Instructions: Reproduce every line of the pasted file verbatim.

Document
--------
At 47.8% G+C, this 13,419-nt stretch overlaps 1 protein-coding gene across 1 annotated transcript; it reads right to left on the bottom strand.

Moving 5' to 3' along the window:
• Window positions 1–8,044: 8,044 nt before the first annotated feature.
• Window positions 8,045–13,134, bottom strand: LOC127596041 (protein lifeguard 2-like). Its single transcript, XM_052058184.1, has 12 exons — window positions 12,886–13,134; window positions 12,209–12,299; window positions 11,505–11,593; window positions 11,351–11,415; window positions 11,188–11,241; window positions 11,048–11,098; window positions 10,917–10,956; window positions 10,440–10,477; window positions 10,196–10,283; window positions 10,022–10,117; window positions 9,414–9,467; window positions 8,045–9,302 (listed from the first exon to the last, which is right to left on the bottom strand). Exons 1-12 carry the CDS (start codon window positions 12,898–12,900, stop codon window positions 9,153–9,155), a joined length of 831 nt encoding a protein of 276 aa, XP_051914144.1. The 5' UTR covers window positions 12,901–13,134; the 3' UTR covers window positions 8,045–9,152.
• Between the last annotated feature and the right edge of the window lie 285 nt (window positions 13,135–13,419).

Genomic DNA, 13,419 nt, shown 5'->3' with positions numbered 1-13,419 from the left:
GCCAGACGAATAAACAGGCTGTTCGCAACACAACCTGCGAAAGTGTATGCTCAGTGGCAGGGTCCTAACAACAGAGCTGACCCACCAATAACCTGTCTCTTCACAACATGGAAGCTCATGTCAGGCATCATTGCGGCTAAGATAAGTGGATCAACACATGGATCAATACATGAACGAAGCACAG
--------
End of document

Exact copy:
At 47.8% G+C, this 13,419-nt stretch overlaps 1 protein-coding gene across 1 annotated transcript; it reads right to left on the bottom strand.

Moving 5' to 3' along the window:
• Window positions 1–8,044: 8,044 nt before the first annotated feature.
• Window positions 8,045–13,134, bottom strand: LOC127596041 (protein lifeguard 2-like). Its single transcript, XM_052058184.1, has 12 exons — window positions 12,886–13,134; window positions 12,209–12,299; window positions 11,505–11,593; window positions 11,351–11,415; window positions 11,188–11,241; window positions 11,048–11,098; window positions 10,917–10,956; window positions 10,440–10,477; window positions 10,196–10,283; window positions 10,022–10,117; window positions 9,414–9,467; window positions 8,045–9,302 (listed from the first exon to the last, which is right to left on the bottom strand). Exons 1-12 carry the CDS (start codon window positions 12,898–12,900, stop codon window positions 9,153–9,155), a joined length of 831 nt encoding a protein of 276 aa, XP_051914144.1. The 5' UTR covers window positions 12,901–13,134; the 3' UTR covers window positions 8,045–9,152.
• Between the last annotated feature and the right edge of the window lie 285 nt (window positions 13,135–13,419).

Genomic DNA, 13,419 nt, shown 5'->3' with positions numbered 1-13,419 from the left:
GCCAGACGAATAAACAGGCTGTTCGCAACACAACCTGCGAAAGTGTATGCTCAGTGGCAGGGTCCTAACAACAGAGCTGACCCACCAATAACCTGTCTCTTCACAACATGGAAGCTCATGTCAGGCATCATTGCGGCTAAGATAAGTGGATCAACACATGGATCAATACATGAACGAAGCACAG